12 feet x 12 ft. x 12 ft.
Currently in the collection of the Artist
Step up onto the platform and turn the handle.
Feel the weight of the water as you bring it to life.
Hear the roaring sound of the water flowing around the drum.
Smell the water vapor that rises from the agitated stream of water.
The Water Wheel is an interactive artwork in which museum visitors spin a giant flexible chamber containing either water or a colorful mixture of lightweight materials. It was created at the University of Minnesota in 1978-79.
The piece uses a sheet of clear plastic sheeting loosely stretched between two large metal wheels that are mounted on welded steel structures. A small quantity of water (2 to 4 liters) forms a pool at the bottom of the plastic sheeting. When the mechanism rotates, the pool becomes a flowing stream. At faster speeds the water cascades like a roaring waterfall within the spinning chamber. At top speed centrifugal force locks the water within an outer valley of the flexible material.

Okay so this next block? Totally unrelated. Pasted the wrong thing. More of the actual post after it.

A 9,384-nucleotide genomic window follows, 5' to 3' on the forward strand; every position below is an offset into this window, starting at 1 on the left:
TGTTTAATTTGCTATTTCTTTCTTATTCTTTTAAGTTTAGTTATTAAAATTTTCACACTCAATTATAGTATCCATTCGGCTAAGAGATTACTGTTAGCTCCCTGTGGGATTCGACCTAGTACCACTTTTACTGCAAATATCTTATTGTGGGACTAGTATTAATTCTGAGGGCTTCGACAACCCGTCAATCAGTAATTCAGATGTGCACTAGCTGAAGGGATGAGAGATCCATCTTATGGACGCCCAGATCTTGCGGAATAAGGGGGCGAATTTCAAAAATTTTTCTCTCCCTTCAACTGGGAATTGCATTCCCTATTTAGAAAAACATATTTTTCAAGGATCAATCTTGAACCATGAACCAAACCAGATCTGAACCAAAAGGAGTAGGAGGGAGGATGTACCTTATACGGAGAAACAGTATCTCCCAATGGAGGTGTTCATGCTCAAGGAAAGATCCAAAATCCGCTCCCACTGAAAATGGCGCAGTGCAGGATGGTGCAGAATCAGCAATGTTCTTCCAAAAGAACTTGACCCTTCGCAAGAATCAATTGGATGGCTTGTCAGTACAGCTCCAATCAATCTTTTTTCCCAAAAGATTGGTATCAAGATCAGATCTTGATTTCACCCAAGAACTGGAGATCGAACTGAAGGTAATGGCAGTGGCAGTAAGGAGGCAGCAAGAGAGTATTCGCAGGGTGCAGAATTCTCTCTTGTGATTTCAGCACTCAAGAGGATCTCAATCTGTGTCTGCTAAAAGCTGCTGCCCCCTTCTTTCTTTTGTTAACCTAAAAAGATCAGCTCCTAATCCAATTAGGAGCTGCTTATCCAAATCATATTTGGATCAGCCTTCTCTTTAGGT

Although originally created to churn water, the Water Wheel was later exhibited in formal gallery situations where there was a fear that water leakage might damage carpeting or hardwood flooring. In these circumstances Styrofoam peanuts, tissue paper, ribbon and confetti were substituted for water. These dry materials exhibit fluid dynamics similar to flowing water, with the added beauty of a blizzard of slowly falling lightweight "snow".
The Technorama Museum in Winterthur, Switzerland has been licensed to produce a copy of the Water Wheel. In conjunction with this project Norman produced a 2016 booklet and an instructional video for assembly or fabrication of the Water Wheel.Contact Norman for information about obtaining these materials.
Water Wheel has been exhibited at:
University of Minnesota, St. Paul, MN.
PS-1, Queens, NY
Southeastern Center for Contemporary Art, Winston-Salem,NC.
Technorama, Winterthur, Switzerland.
City Gallery of Contemporary Art, Raleigh, NC.
The Exploratorium, San Francisco, CA.
Inventure Place, Akron, OH.
Science Museum Of Minnesota, St. Paul, MN.
1979 16mm film